May 26, 1871: The “Bloody Week” of repression and violence against the Paris Commune continued, with battles at the Bastille and Villette. Communards were defeated on this date at Belleville and Père Lachaise. The Versailles forces assassinated injured communards in their ambulances, inspiring an angry crowd to execute 50 hostages in revenge.
Today in Labor History May 26, 1894: The Western Federation of Miners (WFM) struck for an eight-hour day in Cripple Creek, Colorado.
May 26, 1895: American photojournalist Dorothea Lange was born. She is best-known for her empathetic photographs of people during the Great Depression. However, she is also one of the first to document the suffering of Japanese Americans who were interned during World War II.
Today in Labor History May 26, 1913: Actors’ Equity Association was founded by 112 actors at a meeting in New York City’s Pabst Grand Circle Hotel. Producer George M. Cohan said: “I will drive an elevator for a living before I will do business with any actors’ union.” Later a sign appeared in Times Square reading: “Elevator operator wanted. George M. Cohan need not apply.”
May 26, 1920: Members of the IWW Marine Transport Workers Industrial Union went on strike in Philadelphia for higher wages to counteract the increased cost of living.
Today in Labor History May 26, 1937: Henry Ford unleashed his company goons on United Auto Workers organizers at the “Battle of the Overpass” near the River Rouge plant. General Motors and Chrysler signed collective bargaining agreements with the UAW in 1937, but Ford held out until 1942. Ford Motor Co. security guards attacked union organizers and supporters attempting to distribute literature outside the plant. The guards tried to destroy any photos showing the attack. However, a few survived and they inspired the Pulitzer committee to establish a prize for photography.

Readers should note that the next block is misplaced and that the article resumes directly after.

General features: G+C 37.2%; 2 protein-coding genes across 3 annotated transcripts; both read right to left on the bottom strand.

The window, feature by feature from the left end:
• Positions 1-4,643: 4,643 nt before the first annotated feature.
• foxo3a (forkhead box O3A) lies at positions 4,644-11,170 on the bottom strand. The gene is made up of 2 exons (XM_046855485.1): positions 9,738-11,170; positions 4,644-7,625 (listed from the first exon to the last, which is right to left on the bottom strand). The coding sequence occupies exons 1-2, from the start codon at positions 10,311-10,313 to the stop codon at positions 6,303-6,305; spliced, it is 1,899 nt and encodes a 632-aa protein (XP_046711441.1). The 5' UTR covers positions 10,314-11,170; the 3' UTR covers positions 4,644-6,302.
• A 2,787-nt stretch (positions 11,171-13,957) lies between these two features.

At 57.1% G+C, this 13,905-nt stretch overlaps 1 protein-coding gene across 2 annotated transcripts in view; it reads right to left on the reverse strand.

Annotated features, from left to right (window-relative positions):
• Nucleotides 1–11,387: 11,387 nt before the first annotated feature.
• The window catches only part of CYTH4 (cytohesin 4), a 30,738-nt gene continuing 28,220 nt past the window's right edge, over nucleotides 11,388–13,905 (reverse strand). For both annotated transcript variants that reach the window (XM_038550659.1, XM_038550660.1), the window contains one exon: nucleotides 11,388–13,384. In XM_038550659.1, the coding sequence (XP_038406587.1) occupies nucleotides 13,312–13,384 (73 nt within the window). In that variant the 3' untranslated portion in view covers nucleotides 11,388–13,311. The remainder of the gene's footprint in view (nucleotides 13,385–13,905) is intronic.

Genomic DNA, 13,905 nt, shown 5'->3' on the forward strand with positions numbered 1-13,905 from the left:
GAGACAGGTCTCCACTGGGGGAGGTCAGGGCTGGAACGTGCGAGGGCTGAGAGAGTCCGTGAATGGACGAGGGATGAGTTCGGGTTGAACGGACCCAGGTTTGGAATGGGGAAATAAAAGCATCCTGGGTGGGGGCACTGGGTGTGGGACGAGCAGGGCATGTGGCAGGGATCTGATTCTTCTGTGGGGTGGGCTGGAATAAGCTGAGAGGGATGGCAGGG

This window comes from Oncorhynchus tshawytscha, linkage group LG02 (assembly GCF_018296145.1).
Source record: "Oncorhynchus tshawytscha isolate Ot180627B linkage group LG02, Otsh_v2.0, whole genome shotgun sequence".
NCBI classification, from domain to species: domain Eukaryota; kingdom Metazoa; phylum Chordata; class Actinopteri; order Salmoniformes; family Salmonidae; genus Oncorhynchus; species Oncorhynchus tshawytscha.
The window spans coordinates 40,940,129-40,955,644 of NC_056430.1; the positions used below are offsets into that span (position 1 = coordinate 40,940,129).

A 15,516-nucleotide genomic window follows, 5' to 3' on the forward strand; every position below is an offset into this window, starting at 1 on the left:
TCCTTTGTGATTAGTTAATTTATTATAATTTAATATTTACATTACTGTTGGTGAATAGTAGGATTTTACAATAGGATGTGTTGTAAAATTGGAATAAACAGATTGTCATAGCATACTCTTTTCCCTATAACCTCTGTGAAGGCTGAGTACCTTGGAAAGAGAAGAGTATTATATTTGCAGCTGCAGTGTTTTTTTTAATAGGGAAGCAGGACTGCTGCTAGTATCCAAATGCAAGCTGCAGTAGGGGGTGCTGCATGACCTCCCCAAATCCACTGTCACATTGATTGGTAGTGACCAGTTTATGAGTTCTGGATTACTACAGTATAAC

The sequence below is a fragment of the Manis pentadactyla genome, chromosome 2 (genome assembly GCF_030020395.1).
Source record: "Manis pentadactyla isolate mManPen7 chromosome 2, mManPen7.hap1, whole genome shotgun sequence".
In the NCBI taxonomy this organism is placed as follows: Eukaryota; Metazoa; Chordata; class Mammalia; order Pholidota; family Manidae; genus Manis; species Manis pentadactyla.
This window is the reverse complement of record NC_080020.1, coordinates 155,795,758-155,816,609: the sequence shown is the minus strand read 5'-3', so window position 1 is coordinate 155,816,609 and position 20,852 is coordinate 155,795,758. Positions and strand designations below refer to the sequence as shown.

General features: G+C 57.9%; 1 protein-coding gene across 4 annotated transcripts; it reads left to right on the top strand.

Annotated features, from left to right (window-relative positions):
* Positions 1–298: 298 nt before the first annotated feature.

May 26, 1937: The “Little Steel” strike began in Ohio. Over 600 workers picketed at Republic’s mill in Cleveland, while virtually every one of its 6,500 workers abandoned the mill. The National Guard was used to crush the strike, first in Youngstown, and then in Canton, Massillon, Warren and Cleveland. They completely busted the strike by mid-July. Overall, 100,000 steel workers and miners working for the steel companies struck in seven states. Four days later, police killed 10 strikers at Republic Steel in Chicago, in the Memorial Day Massacre.
Today in Labor History May 26, 1944: The French resistance called General Strike against the Nazis in Marseille, while a U.S. bombing raid on Marseille killed 6,000 in the workers’ districts.
May 26, 1968: The May Days uprisings were continuing in France. A General Strike had paralyzed the government which was on the verge of collapse.
Today in Writing History May 26, 1977: Author and cartoonist Raina Telgemeier was born in San Francisco. She is most well-known for her books Smile (2010), Drama (2012), Ghosts (2016) and Guts (2019).
Today in Labor History May 26, 1998: Australians celebrated their first National Sorry Day commemorating the mistreatment of the country’s indigenous population.